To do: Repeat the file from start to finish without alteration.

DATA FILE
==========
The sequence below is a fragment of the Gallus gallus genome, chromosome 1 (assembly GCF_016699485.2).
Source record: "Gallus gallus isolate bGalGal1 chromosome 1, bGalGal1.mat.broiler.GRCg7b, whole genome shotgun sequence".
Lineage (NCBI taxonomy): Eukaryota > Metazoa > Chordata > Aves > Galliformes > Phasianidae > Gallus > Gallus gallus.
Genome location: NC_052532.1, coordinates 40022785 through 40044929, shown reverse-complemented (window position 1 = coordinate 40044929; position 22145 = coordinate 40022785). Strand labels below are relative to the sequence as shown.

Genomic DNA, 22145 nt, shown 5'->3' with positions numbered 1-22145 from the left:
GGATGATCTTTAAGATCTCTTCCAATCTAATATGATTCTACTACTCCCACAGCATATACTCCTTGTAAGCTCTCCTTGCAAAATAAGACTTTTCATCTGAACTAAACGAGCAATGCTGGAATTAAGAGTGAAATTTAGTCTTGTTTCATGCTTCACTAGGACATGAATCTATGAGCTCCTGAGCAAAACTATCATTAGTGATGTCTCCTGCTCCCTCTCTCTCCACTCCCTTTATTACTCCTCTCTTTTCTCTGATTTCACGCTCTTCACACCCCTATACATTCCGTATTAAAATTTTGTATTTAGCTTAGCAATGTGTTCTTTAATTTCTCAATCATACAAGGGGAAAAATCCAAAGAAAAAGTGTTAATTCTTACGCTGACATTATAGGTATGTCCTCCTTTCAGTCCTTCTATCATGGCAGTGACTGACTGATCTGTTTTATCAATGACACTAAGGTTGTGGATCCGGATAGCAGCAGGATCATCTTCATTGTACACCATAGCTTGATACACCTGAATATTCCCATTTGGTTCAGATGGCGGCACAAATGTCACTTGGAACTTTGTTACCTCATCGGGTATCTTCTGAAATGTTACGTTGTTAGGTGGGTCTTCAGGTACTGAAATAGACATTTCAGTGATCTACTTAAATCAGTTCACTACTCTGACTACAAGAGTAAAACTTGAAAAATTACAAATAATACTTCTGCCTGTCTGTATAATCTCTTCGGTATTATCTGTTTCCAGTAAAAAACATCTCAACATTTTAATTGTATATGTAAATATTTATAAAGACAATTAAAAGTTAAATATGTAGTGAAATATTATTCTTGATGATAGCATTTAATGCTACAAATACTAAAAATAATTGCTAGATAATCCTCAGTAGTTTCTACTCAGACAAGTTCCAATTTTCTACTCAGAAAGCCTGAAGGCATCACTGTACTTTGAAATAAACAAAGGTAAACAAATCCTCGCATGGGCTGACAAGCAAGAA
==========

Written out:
The sequence below is a fragment of the Gallus gallus genome, chromosome 1 (assembly GCF_016699485.2).
Source record: "Gallus gallus isolate bGalGal1 chromosome 1, bGalGal1.mat.broiler.GRCg7b, whole genome shotgun sequence".
Lineage (NCBI taxonomy): Eukaryota > Metazoa > Chordata > Aves > Galliformes > Phasianidae > Gallus > Gallus gallus.
Genome location: NC_052532.1, coordinates 40022785 through 40044929, shown reverse-complemented (window position 1 = coordinate 40044929; position 22145 = coordinate 40022785). Strand labels below are relative to the sequence as shown.

Genomic DNA, 22145 nt, shown 5'->3' with positions numbered 1-22145 from the left:
GGATGATCTTTAAGATCTCTTCCAATCTAATATGATTCTACTACTCCCACAGCATATACTCCTTGTAAGCTCTCCTTGCAAAATAAGACTTTTCATCTGAACTAAACGAGCAATGCTGGAATTAAGAGTGAAATTTAGTCTTGTTTCATGCTTCACTAGGACATGAATCTATGAGCTCCTGAGCAAAACTATCATTAGTGATGTCTCCTGCTCCCTCTCTCTCCACTCCCTTTATTACTCCTCTCTTTTCTCTGATTTCACGCTCTTCACACCCCTATACATTCCGTATTAAAATTTTGTATTTAGCTTAGCAATGTGTTCTTTAATTTCTCAATCATACAAGGGGAAAAATCCAAAGAAAAAGTGTTAATTCTTACGCTGACATTATAGGTATGTCCTCCTTTCAGTCCTTCTATCATGGCAGTGACTGACTGATCTGTTTTATCAATGACACTAAGGTTGTGGATCCGGATAGCAGCAGGATCATCTTCATTGTACACCATAGCTTGATACACCTGAATATTCCCATTTGGTTCAGATGGCGGCACAAATGTCACTTGGAACTTTGTTACCTCATCGGGTATCTTCTGAAATGTTACGTTGTTAGGTGGGTCTTCAGGTACTGAAATAGACATTTCAGTGATCTACTTAAATCAGTTCACTACTCTGACTACAAGAGTAAAACTTGAAAAATTACAAATAATACTTCTGCCTGTCTGTATAATCTCTTCGGTATTATCTGTTTCCAGTAAAAAACATCTCAACATTTTAATTGTATATGTAAATATTTATAAAGACAATTAAAAGTTAAATATGTAGTGAAATATTATTCTTGATGATAGCATTTAATGCTACAAATACTAAAAATAATTGCTAGATAATCCTCAGTAGTTTCTACTCAGACAAGTTCCAATTTTCTACTCAGAAAGCCTGAAGGCATCACTGTACTTTGAAATAAACAAAGGTAAACAAATCCTCGCATGGGCTGACAAGCAAGAA